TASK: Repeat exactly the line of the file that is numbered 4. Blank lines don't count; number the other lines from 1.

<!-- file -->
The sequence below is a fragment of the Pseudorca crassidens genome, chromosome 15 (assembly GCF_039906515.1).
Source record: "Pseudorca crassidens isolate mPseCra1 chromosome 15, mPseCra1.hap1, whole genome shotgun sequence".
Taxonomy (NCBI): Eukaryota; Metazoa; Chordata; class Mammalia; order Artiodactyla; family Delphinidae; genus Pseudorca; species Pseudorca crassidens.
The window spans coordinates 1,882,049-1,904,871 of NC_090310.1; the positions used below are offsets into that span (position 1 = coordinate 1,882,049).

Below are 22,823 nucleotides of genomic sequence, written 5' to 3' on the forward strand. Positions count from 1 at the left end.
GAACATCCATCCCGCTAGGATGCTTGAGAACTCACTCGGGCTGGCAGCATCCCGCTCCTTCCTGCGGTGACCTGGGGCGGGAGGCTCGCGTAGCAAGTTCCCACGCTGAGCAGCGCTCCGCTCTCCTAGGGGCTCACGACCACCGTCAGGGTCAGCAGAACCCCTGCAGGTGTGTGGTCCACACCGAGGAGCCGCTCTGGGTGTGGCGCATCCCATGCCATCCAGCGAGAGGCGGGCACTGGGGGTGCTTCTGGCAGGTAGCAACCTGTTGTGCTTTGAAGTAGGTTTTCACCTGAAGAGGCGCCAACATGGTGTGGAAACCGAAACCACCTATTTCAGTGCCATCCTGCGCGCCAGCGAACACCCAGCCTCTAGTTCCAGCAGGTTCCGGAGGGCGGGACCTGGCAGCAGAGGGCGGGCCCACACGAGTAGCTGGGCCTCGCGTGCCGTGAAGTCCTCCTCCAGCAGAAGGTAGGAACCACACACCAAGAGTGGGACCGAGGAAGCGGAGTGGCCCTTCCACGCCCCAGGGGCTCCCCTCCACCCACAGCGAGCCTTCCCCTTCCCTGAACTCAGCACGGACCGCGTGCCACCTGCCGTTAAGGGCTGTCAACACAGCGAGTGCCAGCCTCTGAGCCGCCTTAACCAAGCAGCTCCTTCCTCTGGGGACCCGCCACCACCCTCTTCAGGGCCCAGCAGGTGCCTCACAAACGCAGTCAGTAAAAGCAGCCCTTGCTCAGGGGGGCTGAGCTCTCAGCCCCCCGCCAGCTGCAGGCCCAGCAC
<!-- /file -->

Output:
The window spans coordinates 1,882,049-1,904,871 of NC_090310.1; the positions used below are offsets into that span (position 1 = coordinate 1,882,049).